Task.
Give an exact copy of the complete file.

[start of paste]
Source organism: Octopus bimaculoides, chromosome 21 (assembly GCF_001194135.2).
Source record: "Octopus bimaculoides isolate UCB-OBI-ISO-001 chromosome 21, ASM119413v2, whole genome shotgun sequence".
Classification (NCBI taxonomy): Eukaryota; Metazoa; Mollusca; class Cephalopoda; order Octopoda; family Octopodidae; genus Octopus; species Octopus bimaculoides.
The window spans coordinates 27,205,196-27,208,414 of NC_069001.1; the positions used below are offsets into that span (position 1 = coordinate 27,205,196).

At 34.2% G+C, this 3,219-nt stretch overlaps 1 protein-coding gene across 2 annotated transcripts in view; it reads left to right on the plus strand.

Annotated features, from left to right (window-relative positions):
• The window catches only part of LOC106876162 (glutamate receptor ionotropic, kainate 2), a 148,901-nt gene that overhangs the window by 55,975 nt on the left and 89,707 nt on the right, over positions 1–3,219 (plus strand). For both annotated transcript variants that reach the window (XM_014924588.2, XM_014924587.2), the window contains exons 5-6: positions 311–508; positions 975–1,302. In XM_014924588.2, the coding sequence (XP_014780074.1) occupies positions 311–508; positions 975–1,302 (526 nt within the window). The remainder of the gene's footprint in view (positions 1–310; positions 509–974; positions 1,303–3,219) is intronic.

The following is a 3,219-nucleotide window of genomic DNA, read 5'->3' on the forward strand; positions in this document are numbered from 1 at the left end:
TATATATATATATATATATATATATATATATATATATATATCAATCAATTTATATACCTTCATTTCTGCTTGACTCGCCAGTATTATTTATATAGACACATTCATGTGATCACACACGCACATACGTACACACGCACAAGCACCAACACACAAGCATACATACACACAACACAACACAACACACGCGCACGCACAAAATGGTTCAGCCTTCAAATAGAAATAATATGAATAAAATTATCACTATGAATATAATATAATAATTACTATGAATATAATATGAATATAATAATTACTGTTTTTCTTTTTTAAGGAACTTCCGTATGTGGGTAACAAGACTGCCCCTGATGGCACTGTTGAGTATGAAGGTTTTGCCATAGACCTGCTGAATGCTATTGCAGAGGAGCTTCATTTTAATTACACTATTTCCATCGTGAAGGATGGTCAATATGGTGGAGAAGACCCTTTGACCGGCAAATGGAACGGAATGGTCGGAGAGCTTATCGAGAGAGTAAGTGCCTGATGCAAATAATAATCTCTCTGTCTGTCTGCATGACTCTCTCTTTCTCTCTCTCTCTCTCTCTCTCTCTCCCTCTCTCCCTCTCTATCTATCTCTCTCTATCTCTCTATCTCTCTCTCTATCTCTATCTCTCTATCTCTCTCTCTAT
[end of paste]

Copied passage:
Source organism: Octopus bimaculoides, chromosome 21 (assembly GCF_001194135.2).
Source record: "Octopus bimaculoides isolate UCB-OBI-ISO-001 chromosome 21, ASM119413v2, whole genome shotgun sequence".
Classification (NCBI taxonomy): Eukaryota; Metazoa; Mollusca; class Cephalopoda; order Octopoda; family Octopodidae; genus Octopus; species Octopus bimaculoides.
The window spans coordinates 27,205,196-27,208,414 of NC_069001.1; the positions used below are offsets into that span (position 1 = coordinate 27,205,196).

At 34.2% G+C, this 3,219-nt stretch overlaps 1 protein-coding gene across 2 annotated transcripts in view; it reads left to right on the plus strand.

Annotated features, from left to right (window-relative positions):
• The window catches only part of LOC106876162 (glutamate receptor ionotropic, kainate 2), a 148,901-nt gene that overhangs the window by 55,975 nt on the left and 89,707 nt on the right, over positions 1–3,219 (plus strand). For both annotated transcript variants that reach the window (XM_014924588.2, XM_014924587.2), the window contains exons 5-6: positions 311–508; positions 975–1,302. In XM_014924588.2, the coding sequence (XP_014780074.1) occupies positions 311–508; positions 975–1,302 (526 nt within the window). The remainder of the gene's footprint in view (positions 1–310; positions 509–974; positions 1,303–3,219) is intronic.

The following is a 3,219-nucleotide window of genomic DNA, read 5'->3' on the forward strand; positions in this document are numbered from 1 at the left end:
TATATATATATATATATATATATATATATATATATATATATCAATCAATTTATATACCTTCATTTCTGCTTGACTCGCCAGTATTATTTATATAGACACATTCATGTGATCACACACGCACATACGTACACACGCACAAGCACCAACACACAAGCATACATACACACAACACAACACAACACACGCGCACGCACAAAATGGTTCAGCCTTCAAATAGAAATAATATGAATAAAATTATCACTATGAATATAATATAATAATTACTATGAATATAATATGAATATAATAATTACTGTTTTTCTTTTTTAAGGAACTTCCGTATGTGGGTAACAAGACTGCCCCTGATGGCACTGTTGAGTATGAAGGTTTTGCCATAGACCTGCTGAATGCTATTGCAGAGGAGCTTCATTTTAATTACACTATTTCCATCGTGAAGGATGGTCAATATGGTGGAGAAGACCCTTTGACCGGCAAATGGAACGGAATGGTCGGAGAGCTTATCGAGAGAGTAAGTGCCTGATGCAAATAATAATCTCTCTGTCTGTCTGCATGACTCTCTCTTTCTCTCTCTCTCTCTCTCTCTCTCTCCCTCTCTCCCTCTCTATCTATCTCTCTCTATCTCTCTATCTCTCTCTCTATCTCTATCTCTCTATCTCTCTCTCTAT